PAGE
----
Johns Hopkins University has partnered with Big League Baseball player Didi Gregorius to spread a message of hope that those infected with or exposed to COVID-19 shouldn’t feel ashamed or guilty but instead should join clinical trials to find solutions.
Researchers at Johns Hopkins are studying if antibody-rich convalescent blood plasma therapy can effectively be used to treat people in the early stages of COVID-19 illness before they get too sick or prevent the infection in those who had a high-risk exposure to the virus at their homes or jobs. If proven effective, this affordable treatment option could be quickly scaled to doctors’ offices and urgent cares nationwide, and potentially allow for a return to normalcy. The need for volunteers is urgent: the more volunteers they get, the quicker they will know if this treatment option works.
The randomized double-blind trials are being conducted at more than twenty medical centers across the country, including in Alabama (Birmingham), Arizona (Whiteriver, Phoenix), California (Los Angeles, Irvine, San Diego), Connecticut (Danbury, Norwalk), Florida (Miami), Illinois (Chicago), Maryland (Annapolis, Baltimore), Massachusetts (Worcester), Michigan (Detroit), New Mexico (Gallup, Shiprock, Albuquerque), New York (Poughkeepsie, Rochester), Ohio (Cincinnati), Rhode Island (Providence), Texas (Houston), Utah (Salt Lake City) and Washington, D.C. The study is primarily funded by the US Dept of Defense. The study has not received any funding from a pharmaceutical company.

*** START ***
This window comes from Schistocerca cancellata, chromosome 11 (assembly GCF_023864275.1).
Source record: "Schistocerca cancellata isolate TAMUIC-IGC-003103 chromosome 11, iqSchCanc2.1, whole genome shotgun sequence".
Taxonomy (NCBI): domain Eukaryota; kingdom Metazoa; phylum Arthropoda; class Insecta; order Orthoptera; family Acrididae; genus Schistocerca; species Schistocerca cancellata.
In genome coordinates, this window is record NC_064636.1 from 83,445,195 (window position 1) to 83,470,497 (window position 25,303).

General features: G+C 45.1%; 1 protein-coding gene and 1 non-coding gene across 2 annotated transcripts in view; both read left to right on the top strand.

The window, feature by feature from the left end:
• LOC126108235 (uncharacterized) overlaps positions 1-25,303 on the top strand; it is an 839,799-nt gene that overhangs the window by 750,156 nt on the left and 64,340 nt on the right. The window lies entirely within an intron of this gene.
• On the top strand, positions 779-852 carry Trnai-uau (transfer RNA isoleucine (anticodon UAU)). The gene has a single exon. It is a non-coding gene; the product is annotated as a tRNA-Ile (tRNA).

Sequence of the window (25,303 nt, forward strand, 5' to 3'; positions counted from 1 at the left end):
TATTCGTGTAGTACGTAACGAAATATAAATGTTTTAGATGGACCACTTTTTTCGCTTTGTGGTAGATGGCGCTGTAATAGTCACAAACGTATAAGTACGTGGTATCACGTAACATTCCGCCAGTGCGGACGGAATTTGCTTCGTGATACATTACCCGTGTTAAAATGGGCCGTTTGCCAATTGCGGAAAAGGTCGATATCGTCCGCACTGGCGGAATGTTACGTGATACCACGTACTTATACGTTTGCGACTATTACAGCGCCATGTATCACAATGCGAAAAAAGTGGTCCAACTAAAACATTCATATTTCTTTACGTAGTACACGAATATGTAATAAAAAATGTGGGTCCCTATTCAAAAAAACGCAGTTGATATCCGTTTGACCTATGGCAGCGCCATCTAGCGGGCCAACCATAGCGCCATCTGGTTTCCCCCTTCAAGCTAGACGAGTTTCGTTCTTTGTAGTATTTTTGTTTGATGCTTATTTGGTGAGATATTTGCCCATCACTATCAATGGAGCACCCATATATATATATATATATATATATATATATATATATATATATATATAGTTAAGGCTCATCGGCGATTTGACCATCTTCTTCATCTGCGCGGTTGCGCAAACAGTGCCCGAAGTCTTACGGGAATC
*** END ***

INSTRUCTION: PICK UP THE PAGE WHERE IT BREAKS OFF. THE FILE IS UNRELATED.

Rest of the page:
Johns Hopkins is looking for patients:
Individuals who are interested in participating in the trials should call (888) 506-1199 or visit www.CovidPlasmaTrial.org to take an eligibility survey and submit their contact information to the recruitment team. Volunteers may be compensated.
DISCLAIMER: Researchers are working tirelessly to find ways to better understand and eventually eliminate COVID-19 and the virus that causes it. New discoveries like this one, especially those related to clinical therapies and drug regimens, are still early in concept. This will require rigorous research, testing and peer review, all of which take time, before solid conclusions for clinical care and disease prevention can be made.
SOURCE: Johns Hopkins University
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